The test subjects consisted of 19 women between the ages of 23 and 57, with an average age of 34. Each of the women participating in the test were free of skin disease and, except for birth control medication, took no other medicine during the test.
The duration of the test study was 2 weeks. The test site was the upper anterior surface of the thigh. For 1 week prior to the study, all subjects were instructed not to use any cosmetic preparations, including skin care products on the anterior thighs. Both thighs were washed with soap, morning and evening. On the second week, the thighs were washed with soap in the same manner as in the first week. The thigh areas were then randomized as to right or left, with one being designated the test side and the other the control side. Each of the designated lotions were applied only to the designated sides, twice a day, morning and evening.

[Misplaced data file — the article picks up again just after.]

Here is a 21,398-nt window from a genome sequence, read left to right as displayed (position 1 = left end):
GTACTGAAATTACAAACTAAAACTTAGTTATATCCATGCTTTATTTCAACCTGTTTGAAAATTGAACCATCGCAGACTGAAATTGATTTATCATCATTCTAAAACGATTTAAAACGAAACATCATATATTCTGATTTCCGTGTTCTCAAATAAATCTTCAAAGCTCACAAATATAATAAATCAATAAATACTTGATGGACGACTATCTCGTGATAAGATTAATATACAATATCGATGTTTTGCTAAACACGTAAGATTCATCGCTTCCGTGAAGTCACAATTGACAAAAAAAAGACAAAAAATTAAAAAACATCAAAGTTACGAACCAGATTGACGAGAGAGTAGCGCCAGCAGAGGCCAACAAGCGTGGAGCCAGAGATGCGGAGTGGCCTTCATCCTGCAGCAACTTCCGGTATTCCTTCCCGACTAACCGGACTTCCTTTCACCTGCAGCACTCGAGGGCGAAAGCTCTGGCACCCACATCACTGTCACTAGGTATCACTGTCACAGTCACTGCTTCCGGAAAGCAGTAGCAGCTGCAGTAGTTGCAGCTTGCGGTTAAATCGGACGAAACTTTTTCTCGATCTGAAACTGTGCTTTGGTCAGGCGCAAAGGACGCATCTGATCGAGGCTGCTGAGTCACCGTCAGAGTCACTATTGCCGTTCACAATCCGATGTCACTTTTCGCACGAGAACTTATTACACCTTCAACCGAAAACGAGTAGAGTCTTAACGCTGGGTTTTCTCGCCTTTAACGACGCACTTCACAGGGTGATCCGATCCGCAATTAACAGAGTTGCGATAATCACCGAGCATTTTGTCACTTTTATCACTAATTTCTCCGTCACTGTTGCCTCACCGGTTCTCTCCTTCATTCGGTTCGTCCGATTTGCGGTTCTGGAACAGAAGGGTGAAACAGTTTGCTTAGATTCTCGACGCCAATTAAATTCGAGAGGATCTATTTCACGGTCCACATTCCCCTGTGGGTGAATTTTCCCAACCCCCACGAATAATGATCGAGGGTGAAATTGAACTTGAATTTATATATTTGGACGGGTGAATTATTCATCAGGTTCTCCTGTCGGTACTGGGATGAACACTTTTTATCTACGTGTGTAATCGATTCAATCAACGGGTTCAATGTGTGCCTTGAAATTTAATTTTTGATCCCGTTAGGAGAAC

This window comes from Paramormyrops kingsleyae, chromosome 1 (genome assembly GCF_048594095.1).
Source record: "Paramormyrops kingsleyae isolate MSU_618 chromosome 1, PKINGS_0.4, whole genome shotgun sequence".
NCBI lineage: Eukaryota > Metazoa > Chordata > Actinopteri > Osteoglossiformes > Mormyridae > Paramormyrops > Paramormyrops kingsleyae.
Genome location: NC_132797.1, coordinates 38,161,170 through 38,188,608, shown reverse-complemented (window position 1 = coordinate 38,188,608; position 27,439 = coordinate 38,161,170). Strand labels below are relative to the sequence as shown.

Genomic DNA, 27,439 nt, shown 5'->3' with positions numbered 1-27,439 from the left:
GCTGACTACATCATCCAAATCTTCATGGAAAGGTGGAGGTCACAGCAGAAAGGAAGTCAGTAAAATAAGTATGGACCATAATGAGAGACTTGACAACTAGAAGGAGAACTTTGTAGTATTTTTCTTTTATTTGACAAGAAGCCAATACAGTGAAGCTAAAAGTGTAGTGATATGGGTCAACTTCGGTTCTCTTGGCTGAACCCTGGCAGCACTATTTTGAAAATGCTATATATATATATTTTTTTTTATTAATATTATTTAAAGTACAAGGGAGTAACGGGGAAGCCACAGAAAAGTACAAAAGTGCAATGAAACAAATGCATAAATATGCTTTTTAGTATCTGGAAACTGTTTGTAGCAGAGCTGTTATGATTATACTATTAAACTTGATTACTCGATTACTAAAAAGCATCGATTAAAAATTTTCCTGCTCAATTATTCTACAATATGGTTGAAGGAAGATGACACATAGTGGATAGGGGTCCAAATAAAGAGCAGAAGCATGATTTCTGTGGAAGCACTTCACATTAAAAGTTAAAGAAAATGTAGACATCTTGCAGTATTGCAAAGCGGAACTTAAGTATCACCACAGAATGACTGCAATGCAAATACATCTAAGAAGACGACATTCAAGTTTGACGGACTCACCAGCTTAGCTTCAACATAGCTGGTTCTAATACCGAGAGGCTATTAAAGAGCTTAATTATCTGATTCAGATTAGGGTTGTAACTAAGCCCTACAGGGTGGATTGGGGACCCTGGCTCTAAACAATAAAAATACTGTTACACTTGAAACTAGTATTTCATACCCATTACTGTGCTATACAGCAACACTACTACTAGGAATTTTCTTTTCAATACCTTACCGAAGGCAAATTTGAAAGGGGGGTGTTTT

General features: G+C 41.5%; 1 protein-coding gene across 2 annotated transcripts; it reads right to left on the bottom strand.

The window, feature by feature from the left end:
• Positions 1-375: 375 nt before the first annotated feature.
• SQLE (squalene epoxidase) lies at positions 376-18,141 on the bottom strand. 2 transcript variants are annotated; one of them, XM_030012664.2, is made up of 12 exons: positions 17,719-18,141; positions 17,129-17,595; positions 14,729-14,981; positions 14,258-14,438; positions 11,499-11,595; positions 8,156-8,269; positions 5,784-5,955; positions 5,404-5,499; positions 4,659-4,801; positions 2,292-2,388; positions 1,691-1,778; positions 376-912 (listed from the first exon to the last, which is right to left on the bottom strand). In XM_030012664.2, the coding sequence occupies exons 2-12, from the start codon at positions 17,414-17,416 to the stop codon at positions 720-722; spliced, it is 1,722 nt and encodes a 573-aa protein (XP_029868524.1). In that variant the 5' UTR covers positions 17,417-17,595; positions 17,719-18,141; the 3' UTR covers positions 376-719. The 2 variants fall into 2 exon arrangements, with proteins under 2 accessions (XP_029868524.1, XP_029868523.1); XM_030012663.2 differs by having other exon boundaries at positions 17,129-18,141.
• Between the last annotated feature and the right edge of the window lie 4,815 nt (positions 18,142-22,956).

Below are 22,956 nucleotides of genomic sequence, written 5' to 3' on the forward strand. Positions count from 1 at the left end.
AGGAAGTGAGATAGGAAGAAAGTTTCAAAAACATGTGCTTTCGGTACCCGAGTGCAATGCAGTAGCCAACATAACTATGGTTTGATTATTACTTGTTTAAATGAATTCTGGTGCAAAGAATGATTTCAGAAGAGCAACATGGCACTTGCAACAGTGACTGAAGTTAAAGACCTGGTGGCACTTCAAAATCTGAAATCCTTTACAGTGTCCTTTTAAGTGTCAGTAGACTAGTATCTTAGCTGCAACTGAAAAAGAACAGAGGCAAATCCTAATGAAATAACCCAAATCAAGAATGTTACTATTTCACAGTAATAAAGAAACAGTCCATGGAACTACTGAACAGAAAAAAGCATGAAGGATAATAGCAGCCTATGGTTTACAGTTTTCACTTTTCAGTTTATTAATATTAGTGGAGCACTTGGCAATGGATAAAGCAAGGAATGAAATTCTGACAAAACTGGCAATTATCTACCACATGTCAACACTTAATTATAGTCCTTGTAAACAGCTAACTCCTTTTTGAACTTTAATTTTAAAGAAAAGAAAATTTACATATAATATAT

On the fifth day of the second week of the test, subjects reported for transepidermal water loss (TEWL) measurement 4 hours after the morning application. The area chosen for the TEWL determination was the same area for each leg which served for the basal rate determination.
The system for measuring transepidermal water loss consisted of a source of dry nitrogen at 5 psi connected to a Fisher-Porter flow meter regulated at 80 ml/min. The nitrogen was conducted into a stainless steel chamber, having an area of 16 square centimeters, and then into a Dewall Model 911 (EG&G) Dewpoint Analyzer. The effluent nitrogen was monitored with an identical Fisher-Porter Flow Meter. All fittings were of stainless steel or glass and the connection tubing was Teflon 4 mm O.D. and 2 mm I.D. The chamber was placed on the skin and held in place with a slight pressure equal to the weight of the chamber. A YSI Model 401 Thermistor was fitted into the top of the chamber to monitor the chamber temperature. Skin temperature was monitored with a YSI Probe Number 421. Temperature was read on a YSIK Model 46 telethermometer.